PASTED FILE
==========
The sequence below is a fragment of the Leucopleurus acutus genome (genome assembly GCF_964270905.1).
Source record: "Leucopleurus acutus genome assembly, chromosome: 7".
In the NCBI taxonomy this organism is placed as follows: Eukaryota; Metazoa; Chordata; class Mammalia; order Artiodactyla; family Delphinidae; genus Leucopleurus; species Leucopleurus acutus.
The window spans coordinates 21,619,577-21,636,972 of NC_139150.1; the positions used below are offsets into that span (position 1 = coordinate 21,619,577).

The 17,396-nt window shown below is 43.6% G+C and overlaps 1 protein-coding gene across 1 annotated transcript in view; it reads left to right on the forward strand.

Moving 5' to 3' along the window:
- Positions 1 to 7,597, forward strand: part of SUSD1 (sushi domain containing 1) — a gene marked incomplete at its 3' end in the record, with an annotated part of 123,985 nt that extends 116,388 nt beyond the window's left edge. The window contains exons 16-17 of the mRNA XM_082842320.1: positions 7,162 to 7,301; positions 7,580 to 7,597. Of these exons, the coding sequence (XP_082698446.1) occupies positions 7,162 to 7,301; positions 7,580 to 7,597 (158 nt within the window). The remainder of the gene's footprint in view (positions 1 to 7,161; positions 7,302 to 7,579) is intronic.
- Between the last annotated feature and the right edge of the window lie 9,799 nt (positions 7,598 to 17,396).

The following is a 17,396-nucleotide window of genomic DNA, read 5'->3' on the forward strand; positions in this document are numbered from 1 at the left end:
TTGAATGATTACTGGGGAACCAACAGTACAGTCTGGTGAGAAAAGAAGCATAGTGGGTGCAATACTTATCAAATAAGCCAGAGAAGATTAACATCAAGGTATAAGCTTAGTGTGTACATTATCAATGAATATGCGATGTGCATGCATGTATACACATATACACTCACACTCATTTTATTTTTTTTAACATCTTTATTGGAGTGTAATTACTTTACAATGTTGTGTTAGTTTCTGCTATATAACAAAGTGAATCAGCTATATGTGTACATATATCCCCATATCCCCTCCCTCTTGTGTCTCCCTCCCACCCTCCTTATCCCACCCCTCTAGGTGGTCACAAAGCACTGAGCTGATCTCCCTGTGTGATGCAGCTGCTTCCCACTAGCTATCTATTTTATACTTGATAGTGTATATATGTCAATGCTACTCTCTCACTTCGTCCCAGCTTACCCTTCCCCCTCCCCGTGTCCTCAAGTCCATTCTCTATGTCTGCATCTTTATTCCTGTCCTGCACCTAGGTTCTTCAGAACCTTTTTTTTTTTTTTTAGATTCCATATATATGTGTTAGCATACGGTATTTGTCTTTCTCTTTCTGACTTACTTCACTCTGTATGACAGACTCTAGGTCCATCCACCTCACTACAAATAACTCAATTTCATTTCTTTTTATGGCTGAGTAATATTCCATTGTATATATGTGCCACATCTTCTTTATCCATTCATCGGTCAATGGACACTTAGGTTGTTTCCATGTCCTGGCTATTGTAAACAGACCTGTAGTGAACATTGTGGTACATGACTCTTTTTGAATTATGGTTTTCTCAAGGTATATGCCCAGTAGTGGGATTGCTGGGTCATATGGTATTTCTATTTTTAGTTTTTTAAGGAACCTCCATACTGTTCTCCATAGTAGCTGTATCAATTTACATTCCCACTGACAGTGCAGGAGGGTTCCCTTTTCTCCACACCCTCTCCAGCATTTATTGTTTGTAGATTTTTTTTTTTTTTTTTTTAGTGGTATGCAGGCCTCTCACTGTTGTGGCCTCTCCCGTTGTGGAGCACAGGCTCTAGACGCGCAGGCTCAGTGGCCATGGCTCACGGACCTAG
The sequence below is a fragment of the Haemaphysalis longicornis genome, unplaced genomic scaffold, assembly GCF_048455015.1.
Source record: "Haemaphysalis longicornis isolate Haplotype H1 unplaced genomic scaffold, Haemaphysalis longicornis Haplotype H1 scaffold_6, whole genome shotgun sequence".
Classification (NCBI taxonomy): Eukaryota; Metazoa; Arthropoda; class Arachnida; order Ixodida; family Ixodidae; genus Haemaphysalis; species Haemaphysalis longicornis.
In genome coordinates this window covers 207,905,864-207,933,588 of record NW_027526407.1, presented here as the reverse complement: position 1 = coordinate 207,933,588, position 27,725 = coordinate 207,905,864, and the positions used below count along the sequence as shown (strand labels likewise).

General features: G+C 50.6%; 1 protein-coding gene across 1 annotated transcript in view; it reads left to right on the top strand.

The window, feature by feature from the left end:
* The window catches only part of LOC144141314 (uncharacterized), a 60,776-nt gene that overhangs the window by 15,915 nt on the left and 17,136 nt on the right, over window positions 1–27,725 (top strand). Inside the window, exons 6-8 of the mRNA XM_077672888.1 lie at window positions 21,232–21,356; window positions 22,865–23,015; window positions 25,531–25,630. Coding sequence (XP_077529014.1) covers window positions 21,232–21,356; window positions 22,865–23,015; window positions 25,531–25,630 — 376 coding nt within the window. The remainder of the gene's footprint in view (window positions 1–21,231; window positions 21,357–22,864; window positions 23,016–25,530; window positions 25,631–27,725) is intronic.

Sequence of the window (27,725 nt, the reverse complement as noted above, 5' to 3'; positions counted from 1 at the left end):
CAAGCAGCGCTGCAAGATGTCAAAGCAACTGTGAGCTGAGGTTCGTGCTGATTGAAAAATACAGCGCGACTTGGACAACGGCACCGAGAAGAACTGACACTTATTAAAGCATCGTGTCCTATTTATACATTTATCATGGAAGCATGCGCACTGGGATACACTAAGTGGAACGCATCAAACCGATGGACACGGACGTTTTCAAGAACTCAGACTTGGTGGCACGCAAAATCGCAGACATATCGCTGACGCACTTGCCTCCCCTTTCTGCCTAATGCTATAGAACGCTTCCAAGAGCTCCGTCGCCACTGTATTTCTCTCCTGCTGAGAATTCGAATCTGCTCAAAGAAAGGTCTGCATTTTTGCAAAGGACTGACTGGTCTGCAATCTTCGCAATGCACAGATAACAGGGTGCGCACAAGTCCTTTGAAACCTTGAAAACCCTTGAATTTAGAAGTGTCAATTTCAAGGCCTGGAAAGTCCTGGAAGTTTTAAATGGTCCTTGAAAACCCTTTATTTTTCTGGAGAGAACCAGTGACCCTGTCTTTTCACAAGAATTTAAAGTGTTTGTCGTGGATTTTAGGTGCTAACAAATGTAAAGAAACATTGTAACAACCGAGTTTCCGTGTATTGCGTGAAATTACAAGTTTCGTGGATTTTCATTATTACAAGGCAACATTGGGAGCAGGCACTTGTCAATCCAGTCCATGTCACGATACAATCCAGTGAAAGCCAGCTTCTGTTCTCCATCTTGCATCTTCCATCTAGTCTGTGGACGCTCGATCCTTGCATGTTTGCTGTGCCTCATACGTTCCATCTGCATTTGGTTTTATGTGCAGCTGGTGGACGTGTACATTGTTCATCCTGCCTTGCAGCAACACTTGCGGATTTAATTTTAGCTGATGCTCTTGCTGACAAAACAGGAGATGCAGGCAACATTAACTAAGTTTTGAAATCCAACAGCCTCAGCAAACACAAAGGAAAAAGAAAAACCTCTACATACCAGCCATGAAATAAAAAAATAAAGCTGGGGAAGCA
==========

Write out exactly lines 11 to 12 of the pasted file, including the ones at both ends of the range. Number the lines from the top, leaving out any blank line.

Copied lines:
The sequence below is a fragment of the Haemaphysalis longicornis genome, unplaced genomic scaffold, assembly GCF_048455015.1.
Source record: "Haemaphysalis longicornis isolate Haplotype H1 unplaced genomic scaffold, Haemaphysalis longicornis Haplotype H1 scaffold_6, whole genome shotgun sequence".